- In Ed's bunker, Saul says "If I'm lucky, a month from now, best case scenario, I'm managing a Cinnabon in Omaha." This is exactly where he ends up in the pilot episode of Better Call Saul.
- This is Saul Goodman's last appearance on Breaking Bad, though Bob Odenkirk is still credited as main cast member for the series finale.
- In Breaking Bad Insider Podcast of this episode, Peter Gould told a rather funny story on the bar scene. A Police Tech Adviser asked them "What are you gonna do with the Cactus ?". The production did not realize that there was a cactus right in front of the bar, so they ended up painting it white.
- This is the only episode in the series that contains the full version of the "Breaking Bad Theme" scored by Dave Porter. It plays in the final scene, while the police are raiding the bar in New Hamsphire.
- PBS talk show host Charlie Rose makes a cameo appearance as himself in this episode. This was revealed by him during his August 8, 2013 episode that featured Anna Gunn, Vince Gilligan, Aaron Paul, and Bryan Cranston as guests.
- Vince Gilligan originally planned to direct this episode along with "Felina" but dropped out due to scheduling conflicts.
- During the production for the episode, the footage of Walt's phone call to Walter Jr. had to be filmed again because the footage from the first time was accidently crushed by a 737 after the footage fell out of a truck. Ironically, this is the same plane model as one of the planes from the Wayfarer 515 incident in "ABQ".
- This episode was the series' most-watched episode at the time of its airing with 6.58 million viewers, but was later passed by "Felina", which had 10.28 million.
- The outdoor New Hampshire scenes were filmed in the Sandia Mountains of New Mexico. The tavern scenes were filmed in the Manzano Mountains. The tavern itself is the former Ponderosa Eatery and Saloon which is on NM Hwy 337 just north of the intersection of NM Hwy 217 and the unincorporated village of Yrissari, NM.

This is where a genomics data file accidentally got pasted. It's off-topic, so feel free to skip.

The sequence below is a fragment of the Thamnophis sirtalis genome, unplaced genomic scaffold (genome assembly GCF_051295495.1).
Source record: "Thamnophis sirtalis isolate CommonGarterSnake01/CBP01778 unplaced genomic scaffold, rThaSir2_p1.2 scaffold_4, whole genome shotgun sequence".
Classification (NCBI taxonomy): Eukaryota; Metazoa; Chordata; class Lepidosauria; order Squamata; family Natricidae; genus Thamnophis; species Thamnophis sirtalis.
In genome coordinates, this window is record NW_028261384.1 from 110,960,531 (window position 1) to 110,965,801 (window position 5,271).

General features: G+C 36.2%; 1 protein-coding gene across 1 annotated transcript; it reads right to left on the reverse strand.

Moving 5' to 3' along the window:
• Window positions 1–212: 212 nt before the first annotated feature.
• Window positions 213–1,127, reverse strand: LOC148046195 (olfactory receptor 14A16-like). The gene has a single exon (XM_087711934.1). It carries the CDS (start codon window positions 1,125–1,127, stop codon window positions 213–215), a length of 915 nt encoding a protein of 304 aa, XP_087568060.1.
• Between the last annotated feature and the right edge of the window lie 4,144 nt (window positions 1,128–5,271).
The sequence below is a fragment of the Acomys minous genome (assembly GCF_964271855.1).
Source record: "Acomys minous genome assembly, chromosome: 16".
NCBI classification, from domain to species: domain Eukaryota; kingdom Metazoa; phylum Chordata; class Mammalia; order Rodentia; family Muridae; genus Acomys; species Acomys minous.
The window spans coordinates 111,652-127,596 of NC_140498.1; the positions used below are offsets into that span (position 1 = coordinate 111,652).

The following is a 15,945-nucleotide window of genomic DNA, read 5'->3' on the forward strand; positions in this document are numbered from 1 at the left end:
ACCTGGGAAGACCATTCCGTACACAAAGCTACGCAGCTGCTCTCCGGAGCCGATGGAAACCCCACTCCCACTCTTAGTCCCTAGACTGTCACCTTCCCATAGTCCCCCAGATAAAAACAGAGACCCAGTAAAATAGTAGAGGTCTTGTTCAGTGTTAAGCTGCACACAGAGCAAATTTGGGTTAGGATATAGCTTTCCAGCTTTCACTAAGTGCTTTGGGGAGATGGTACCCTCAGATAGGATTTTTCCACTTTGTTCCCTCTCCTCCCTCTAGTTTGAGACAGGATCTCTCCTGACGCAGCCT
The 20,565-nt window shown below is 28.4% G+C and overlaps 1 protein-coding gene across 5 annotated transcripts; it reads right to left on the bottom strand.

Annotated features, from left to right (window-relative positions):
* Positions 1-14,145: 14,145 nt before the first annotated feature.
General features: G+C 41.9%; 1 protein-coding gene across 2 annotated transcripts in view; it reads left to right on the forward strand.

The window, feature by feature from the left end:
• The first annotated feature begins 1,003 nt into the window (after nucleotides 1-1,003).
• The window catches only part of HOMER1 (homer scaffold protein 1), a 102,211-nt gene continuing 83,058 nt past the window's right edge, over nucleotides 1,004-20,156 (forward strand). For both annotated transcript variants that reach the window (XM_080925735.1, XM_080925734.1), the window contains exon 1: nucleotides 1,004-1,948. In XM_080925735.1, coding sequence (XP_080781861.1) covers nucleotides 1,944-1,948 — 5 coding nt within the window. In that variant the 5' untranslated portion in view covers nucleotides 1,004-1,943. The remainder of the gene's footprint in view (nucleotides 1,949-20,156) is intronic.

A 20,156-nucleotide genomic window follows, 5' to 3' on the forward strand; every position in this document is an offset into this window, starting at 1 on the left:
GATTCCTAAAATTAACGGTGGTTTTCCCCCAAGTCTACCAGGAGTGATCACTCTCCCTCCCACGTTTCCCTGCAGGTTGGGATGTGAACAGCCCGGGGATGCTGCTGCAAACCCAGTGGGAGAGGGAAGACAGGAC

- Saul: "Hey, I'm a civilian. I'm not your lawyer anymore. I'm nobody's lawyer. The fun's over. From here on out, I'm Mr. Low Profile. Just another douche bag with a job and three pairs of Dockers. If I'm lucky, month from now, best-case scenario, I'm managing a cinnabon in Omaha."
- Walter: "You're still part of this. Whether you like it or not."
- Saul: "I'm sorry. I don't think so."
- Walter: "You remember what I told you? It's not over. Unti... [Walter erupts into a severe coughing fit and collapses onto the bed]"
- Saul: "It's over."
- —Saul and Walter in Ed's bunker.
- US Attorney: "Do you understand what's happening here?"
- Skyler: "Yes. I understand. I understand I'm in terrible trouble. I understand that you will use everything in your power against me and my children unless... unless I give you Walt. But the truth is, I can't give you what you want. I don't know where he is."
- —US Attorney pushing Skyler for information about Walter.
- "I just think we work together good. We make a good team. I think it's kind of mutually good."
- ―Todd to Lydia after raising the purity of his meth.
- Walter: "One of these days when you come up here, I’ll be dead. My money over there–What happens to it then? What if I ask you to give it to my family? Would you do it?"
- Ed: "If I said yes would you believe me?"
- —Walter and Ed in the cabin in New Hampshire.
- "Will you just–just leave us alone. You asshole! Why are you still alive? Why don’t you just–just die already? Just–just die."
- ―Walter Jr's final words to his father.
- Charlie Rose: "Is Walter White still out there?"
- Gretchen: "No, he's not."
- Charlie Rose: "You sound very sure."
- Gretchen: "I am. I can't speak to this Heisenberg that people refer to, but whatever... whatever he became, the... the kind, sweet brilliant man we once knew, long ago, is gone."
- — Charlie Rose interviewing Gretchen about Walter.
- "Sign of the Gypsy Queen" by April Wine (Jack and crew watch Jesse's confession video)
- "Salvador" by Philip E. Baker (when Todd meets Lydia at The Grove)
- "Girl from Sao Paolo" by Vince Constantino (when Walt meets Todd and Lydia at The Grove)
- "The Final Hat" by Dave Porter (when Walt puts on his hat and heads towards his gate for the first time and over the end credits)
- "Dimple Pinch Neat" by Dave Porter (as Gretchen and Elliott talk about Walt and the police raid the bar)